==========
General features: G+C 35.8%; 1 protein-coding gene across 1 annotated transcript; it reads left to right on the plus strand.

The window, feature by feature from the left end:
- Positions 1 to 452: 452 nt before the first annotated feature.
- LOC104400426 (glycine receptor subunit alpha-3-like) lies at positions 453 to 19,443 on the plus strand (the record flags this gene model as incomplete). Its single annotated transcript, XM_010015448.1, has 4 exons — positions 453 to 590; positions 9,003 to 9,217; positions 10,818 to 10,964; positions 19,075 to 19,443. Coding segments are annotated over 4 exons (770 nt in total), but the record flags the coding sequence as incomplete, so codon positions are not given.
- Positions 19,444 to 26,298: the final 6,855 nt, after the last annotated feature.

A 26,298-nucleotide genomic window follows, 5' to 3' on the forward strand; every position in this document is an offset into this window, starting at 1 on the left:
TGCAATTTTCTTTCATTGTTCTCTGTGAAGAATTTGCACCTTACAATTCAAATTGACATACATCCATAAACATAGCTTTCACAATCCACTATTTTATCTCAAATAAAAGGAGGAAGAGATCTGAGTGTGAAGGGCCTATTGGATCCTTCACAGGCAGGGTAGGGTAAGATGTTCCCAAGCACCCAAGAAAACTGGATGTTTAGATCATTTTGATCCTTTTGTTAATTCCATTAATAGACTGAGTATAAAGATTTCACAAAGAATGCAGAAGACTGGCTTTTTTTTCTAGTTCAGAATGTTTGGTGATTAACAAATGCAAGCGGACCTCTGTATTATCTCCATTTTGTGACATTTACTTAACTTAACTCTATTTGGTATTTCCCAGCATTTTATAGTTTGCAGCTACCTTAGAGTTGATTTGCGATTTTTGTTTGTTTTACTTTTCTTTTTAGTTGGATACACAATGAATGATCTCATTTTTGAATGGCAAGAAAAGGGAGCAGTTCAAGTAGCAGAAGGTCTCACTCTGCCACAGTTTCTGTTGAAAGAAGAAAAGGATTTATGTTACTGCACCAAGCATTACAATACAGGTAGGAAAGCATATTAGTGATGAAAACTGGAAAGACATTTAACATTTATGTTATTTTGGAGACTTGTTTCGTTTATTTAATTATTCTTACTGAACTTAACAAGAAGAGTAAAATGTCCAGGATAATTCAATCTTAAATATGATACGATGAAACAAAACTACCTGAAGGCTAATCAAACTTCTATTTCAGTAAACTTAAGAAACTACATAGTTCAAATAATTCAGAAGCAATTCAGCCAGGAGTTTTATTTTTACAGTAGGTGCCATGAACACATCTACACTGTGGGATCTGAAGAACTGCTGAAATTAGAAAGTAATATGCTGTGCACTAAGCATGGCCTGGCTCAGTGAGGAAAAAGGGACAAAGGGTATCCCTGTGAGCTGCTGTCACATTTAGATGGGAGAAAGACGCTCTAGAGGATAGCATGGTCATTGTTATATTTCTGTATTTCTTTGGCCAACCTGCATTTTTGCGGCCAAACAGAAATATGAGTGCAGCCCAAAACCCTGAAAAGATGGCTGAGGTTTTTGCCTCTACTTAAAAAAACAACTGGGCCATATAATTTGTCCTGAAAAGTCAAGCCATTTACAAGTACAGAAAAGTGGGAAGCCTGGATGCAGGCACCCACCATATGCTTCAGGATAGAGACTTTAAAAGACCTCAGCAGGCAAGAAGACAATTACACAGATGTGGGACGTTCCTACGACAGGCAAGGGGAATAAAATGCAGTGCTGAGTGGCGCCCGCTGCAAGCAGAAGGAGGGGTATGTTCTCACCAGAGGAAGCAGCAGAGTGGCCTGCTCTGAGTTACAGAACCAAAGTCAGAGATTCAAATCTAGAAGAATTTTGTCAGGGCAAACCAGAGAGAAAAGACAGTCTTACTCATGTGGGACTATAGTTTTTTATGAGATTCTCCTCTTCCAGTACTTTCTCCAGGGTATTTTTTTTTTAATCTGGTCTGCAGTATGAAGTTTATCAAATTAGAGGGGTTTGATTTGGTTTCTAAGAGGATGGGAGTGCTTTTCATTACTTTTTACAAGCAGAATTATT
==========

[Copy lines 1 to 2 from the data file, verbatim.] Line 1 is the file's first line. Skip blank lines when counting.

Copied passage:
General features: G+C 35.8%; 1 protein-coding gene across 1 annotated transcript; it reads left to right on the plus strand.

The window, feature by feature from the left end: